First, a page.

•Connect with your family. Being separated from your family does not mean giving up on the role as husband and father. The partner feels the strain of the separation due to the deprivation of financial and filial support once enjoyed. The children, on the other hand, feel the anxiety and a sense of loss.

Therefore, staying connected with your family shows assurance that you are still around to listen to your wife and children, available to give guidance whenever possible. Explain your situation to the children to lessen their anxieties and insecurities.

•Connect with your friends. Call your friends or write them letters and request that they reciprocate. Connecting with your friends makes you feel that you are still part of the community and gives you hope. This has the added advantage of letting the guards know you are still part of the outside community and not totally isolated.

•Connect with the outside world. Request family members and friends to send you newspapers and magazines to keep you updated with what is going on outside prison walls. Spend time in the prison library to read worthwhile books.

Reentry to the outside community
Surviving prison life does not only mean knowing how to survive in a Maryland Department of Correction facility. It’s also about planning your life outside of prison when you eventually gain your freedom. Experience changes man; your experiences inside the prison walls make you a different person. Your family and friends would have changed, as well. You need to deal with these changes and help your family and friends deal with your rejoining the community.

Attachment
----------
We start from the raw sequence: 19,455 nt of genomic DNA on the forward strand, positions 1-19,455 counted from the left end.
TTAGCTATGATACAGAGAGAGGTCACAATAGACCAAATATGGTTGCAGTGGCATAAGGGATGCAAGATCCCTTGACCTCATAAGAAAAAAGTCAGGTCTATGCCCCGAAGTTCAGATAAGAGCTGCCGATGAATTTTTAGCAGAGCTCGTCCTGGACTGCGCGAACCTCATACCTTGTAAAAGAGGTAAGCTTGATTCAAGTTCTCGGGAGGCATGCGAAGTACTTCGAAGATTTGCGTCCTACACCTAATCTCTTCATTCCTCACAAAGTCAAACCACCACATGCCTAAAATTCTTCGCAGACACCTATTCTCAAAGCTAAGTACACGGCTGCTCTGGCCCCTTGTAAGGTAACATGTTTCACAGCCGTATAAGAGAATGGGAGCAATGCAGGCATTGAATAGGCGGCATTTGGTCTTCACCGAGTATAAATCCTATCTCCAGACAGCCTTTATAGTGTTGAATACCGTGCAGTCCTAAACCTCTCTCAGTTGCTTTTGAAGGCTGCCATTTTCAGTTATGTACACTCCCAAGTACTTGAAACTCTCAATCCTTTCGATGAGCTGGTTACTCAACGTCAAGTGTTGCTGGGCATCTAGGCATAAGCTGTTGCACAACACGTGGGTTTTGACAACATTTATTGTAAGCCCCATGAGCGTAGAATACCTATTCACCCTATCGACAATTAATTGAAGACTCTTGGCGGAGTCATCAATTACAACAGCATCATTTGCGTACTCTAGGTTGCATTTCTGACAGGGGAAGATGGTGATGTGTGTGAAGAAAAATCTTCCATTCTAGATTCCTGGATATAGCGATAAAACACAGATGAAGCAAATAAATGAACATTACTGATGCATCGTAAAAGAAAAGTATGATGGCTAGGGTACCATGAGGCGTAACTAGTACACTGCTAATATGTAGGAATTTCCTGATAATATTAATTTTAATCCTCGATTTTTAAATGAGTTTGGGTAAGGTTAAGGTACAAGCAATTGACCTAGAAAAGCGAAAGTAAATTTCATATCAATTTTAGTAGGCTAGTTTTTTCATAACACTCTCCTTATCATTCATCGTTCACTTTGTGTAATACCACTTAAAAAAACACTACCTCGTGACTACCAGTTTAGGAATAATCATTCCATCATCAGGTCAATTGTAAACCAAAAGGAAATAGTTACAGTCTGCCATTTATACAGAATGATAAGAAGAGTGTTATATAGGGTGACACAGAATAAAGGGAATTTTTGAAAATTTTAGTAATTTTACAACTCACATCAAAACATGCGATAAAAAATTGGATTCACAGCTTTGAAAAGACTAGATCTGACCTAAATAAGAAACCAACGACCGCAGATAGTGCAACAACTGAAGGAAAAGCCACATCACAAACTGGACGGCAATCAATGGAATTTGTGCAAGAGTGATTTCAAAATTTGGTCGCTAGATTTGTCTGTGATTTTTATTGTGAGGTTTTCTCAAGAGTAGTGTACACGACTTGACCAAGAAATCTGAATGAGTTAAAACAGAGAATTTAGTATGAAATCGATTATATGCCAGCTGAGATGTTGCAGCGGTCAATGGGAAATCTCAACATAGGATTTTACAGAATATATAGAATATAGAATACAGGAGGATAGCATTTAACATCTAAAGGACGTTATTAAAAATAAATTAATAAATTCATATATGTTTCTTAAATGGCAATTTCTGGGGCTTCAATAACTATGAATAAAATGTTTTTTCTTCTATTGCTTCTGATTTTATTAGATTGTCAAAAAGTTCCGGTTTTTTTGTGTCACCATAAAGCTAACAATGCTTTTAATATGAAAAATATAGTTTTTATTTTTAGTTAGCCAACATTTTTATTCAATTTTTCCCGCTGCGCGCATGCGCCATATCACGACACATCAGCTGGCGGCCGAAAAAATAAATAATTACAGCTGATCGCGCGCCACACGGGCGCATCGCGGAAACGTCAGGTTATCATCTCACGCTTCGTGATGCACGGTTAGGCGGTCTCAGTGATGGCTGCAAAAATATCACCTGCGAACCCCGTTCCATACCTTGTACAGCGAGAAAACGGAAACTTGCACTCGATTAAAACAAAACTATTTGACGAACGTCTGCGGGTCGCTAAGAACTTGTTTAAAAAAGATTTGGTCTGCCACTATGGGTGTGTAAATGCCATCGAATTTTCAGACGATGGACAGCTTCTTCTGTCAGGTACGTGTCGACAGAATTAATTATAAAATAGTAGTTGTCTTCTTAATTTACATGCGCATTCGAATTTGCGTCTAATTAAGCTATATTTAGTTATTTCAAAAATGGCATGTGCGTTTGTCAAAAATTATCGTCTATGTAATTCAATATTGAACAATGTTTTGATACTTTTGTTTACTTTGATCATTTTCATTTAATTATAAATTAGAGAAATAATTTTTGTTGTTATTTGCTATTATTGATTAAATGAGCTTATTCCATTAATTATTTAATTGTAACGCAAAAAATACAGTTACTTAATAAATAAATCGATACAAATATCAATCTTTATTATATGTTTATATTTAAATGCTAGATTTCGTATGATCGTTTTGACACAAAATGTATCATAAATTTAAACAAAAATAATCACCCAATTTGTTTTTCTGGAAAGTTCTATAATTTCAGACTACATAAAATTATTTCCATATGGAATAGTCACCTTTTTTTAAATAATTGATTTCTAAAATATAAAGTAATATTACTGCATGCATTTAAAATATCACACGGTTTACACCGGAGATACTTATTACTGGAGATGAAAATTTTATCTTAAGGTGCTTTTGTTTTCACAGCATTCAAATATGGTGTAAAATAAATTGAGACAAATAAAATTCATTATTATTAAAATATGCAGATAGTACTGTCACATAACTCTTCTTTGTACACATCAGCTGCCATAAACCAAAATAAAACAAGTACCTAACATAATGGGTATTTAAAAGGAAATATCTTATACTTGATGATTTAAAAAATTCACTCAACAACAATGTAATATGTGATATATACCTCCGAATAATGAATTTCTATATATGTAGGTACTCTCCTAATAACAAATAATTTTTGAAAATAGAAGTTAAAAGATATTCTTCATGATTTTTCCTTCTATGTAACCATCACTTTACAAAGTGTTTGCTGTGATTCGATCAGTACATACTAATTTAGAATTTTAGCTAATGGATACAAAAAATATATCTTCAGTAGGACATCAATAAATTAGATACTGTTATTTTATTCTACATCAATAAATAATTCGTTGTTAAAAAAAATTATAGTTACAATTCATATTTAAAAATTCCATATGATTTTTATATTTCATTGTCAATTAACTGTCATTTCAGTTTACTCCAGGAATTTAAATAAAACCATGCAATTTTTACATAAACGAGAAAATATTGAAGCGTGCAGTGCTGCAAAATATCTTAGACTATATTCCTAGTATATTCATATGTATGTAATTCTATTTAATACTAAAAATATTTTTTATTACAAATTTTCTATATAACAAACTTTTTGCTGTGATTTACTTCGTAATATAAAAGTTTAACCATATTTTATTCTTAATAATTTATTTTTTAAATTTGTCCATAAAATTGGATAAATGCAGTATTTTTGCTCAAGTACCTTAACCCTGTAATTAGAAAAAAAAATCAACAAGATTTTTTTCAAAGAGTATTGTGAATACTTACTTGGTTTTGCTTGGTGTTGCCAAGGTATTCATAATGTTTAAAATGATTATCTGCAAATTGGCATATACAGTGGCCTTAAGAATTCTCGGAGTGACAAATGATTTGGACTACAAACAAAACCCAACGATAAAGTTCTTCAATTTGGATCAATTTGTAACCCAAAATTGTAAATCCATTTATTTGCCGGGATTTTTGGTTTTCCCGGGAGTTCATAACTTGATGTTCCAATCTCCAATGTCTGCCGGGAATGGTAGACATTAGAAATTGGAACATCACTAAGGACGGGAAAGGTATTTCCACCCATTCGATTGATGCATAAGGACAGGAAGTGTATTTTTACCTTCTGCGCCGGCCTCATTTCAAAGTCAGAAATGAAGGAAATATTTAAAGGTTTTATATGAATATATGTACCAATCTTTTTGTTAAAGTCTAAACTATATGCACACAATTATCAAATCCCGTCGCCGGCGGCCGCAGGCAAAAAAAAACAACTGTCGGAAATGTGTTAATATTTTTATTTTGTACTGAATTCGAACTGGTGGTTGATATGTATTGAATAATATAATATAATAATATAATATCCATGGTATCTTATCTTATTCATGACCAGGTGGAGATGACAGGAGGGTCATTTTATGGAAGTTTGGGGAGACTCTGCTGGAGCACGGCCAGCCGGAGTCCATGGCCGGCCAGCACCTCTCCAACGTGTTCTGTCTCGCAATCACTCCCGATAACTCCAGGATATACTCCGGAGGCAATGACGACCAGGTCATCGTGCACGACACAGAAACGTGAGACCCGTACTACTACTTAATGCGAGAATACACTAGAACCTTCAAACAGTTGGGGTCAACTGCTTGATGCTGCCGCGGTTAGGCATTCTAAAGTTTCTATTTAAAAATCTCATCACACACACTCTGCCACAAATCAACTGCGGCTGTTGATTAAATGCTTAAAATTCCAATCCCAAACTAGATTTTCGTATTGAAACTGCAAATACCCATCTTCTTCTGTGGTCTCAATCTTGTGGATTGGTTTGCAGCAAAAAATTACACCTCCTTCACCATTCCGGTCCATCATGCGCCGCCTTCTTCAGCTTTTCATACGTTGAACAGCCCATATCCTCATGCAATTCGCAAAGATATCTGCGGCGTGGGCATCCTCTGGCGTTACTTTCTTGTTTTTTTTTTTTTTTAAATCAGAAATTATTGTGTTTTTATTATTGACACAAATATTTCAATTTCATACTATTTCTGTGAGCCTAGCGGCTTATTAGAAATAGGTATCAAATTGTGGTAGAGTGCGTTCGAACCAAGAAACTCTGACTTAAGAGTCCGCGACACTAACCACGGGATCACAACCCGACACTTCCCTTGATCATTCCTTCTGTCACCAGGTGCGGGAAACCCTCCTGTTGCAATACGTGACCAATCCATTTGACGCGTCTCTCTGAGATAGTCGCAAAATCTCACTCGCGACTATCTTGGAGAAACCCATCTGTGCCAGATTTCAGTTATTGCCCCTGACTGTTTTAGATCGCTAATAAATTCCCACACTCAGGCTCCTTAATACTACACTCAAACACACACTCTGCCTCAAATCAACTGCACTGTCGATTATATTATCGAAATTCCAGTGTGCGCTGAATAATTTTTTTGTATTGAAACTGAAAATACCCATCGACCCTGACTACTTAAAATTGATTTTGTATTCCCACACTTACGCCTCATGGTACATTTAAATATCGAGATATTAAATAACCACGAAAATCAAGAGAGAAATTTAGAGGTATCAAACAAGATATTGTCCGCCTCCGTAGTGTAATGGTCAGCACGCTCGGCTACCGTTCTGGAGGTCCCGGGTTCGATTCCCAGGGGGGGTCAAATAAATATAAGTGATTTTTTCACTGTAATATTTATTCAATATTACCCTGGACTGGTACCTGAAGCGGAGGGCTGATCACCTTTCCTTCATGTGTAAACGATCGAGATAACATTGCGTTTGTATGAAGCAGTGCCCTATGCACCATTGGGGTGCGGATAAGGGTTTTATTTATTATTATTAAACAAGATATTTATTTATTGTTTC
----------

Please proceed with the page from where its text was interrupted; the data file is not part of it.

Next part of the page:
Plan your reentry to society a few weeks before your scheduled release. Preparing will help you cope with the challenges you will face upon your release, such as, housing, employment, relationships, depression, and frustrations.

•Search for community organizations and get involved in community programs and activities. This will help you reintegrate in your community and occupy your otherwise idle time at home. Involvement in community activities is a venue for you to practice talking with people and learning about your community.

•Do not hesitate to ask your friends and community organizations for help in seeking employment. They can provide you with vital information with regards housing or point you to friendly companies who are not afraid to provide second chances to offenders.

•Be patient with yourself and with others. Things take time to happen and while waiting, use your time productively. Open yourself to other opportunities, think of another goal and work on it, exercise to keep your spirit up, go to a place where you can have some ‘alone time.’ Explain to you family why you need your ‘alone time’ occasionally.

•There will be good friends and acquaintances willing to help you cope with living in the community. Remember to reciprocate their kindness in any way you can. Show your appreciation and respect and they will be willing to help you, or at least point you to others who can assist you in your problems.